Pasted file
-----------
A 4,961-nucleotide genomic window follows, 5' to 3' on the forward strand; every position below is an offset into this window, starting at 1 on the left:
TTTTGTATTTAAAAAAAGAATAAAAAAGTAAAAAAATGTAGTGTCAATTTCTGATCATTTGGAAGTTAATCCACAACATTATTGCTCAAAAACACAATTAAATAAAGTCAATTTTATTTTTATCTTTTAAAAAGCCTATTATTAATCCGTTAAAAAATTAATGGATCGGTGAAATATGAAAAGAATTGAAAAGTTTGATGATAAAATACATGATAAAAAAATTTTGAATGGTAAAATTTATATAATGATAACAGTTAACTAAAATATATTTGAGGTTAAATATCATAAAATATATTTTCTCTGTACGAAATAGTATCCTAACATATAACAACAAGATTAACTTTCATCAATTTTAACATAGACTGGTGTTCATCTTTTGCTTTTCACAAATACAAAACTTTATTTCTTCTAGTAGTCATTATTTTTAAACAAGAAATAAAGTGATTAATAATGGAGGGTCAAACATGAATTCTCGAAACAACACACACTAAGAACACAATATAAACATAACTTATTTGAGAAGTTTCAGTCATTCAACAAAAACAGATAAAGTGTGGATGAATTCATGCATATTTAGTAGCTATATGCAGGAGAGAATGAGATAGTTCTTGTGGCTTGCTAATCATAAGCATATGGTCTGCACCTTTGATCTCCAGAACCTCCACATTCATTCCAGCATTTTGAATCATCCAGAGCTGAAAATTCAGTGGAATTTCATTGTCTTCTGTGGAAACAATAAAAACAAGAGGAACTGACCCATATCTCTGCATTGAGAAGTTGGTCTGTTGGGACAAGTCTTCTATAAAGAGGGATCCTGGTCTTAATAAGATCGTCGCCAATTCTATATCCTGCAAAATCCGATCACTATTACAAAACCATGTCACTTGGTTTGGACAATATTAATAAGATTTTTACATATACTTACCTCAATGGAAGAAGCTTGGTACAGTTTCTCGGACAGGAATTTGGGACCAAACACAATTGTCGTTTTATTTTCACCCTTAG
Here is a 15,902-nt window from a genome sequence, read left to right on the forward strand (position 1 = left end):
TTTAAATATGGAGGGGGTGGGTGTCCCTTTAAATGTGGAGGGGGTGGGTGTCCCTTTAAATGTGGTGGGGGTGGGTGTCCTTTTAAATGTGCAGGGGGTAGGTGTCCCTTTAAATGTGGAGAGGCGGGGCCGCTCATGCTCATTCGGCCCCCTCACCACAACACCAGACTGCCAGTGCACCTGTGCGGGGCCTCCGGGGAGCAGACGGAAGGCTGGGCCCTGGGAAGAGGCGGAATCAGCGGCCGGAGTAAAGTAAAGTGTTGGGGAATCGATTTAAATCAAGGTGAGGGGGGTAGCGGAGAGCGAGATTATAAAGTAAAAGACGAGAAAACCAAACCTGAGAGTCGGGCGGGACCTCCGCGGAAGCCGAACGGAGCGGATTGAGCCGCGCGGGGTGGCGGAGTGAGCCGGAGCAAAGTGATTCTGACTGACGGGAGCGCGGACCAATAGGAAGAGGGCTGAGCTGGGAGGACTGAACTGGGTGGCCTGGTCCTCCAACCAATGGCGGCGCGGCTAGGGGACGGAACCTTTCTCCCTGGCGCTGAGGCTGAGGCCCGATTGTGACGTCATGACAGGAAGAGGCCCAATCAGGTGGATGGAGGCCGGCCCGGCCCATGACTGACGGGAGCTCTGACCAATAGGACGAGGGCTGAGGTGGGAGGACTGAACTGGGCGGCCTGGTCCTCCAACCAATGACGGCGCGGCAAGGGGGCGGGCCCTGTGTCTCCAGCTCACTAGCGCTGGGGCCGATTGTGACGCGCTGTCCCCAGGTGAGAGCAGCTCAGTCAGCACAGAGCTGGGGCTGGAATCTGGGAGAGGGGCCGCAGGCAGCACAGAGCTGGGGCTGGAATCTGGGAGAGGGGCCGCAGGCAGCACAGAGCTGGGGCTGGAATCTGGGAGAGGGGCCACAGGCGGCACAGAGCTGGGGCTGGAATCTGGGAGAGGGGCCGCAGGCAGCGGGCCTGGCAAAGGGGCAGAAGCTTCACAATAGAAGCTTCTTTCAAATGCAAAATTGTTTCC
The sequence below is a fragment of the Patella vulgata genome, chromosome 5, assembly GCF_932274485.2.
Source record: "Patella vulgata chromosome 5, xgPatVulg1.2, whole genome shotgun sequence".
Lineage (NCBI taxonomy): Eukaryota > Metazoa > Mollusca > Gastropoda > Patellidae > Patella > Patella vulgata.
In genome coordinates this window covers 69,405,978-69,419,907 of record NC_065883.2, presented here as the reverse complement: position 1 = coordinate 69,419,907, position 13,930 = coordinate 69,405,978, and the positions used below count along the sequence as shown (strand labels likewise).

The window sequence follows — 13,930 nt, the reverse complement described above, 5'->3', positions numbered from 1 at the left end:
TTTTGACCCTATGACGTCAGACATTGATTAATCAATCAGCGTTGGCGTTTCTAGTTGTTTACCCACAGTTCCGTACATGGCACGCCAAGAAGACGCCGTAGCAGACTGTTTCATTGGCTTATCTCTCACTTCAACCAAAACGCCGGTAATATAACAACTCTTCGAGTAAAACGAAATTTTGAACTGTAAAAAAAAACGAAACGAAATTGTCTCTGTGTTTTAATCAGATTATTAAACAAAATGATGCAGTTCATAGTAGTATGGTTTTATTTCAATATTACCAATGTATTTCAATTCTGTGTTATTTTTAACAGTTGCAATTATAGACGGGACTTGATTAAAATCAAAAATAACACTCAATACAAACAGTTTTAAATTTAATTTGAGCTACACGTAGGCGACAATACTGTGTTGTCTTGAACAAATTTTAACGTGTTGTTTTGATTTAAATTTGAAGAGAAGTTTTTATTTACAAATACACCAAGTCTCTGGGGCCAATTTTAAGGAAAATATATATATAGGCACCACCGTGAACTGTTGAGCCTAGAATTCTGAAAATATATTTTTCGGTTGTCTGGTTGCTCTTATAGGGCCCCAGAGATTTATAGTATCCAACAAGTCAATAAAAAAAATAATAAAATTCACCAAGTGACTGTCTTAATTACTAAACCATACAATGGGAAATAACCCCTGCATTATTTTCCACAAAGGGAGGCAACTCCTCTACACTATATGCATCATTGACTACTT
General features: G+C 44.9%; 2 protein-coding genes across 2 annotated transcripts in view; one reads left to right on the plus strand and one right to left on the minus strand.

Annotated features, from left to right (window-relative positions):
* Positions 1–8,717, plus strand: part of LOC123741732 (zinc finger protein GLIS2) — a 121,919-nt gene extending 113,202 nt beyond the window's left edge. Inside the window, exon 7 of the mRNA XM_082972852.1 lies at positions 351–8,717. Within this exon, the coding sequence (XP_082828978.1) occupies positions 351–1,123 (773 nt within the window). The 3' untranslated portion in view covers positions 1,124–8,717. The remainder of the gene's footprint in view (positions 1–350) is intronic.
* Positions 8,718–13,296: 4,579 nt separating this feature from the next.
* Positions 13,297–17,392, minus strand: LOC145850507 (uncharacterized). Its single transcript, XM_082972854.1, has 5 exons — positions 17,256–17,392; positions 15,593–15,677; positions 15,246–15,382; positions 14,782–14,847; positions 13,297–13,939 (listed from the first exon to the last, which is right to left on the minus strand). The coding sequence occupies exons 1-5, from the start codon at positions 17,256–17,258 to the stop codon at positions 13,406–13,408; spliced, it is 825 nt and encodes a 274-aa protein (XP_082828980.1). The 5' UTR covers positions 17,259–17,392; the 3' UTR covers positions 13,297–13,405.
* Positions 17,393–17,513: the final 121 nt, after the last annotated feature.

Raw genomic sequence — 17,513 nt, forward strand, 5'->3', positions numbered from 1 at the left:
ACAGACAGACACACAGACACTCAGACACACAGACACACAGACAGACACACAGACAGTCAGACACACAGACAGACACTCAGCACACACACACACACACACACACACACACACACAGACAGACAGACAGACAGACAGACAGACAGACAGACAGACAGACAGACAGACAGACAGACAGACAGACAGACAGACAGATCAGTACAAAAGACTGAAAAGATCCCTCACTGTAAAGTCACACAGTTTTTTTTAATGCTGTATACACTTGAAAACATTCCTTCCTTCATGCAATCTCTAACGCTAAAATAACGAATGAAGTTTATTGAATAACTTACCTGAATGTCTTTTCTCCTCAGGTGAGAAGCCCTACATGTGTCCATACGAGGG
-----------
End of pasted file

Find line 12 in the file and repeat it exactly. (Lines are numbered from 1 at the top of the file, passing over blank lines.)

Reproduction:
Annotated features, from left to right (window-relative positions):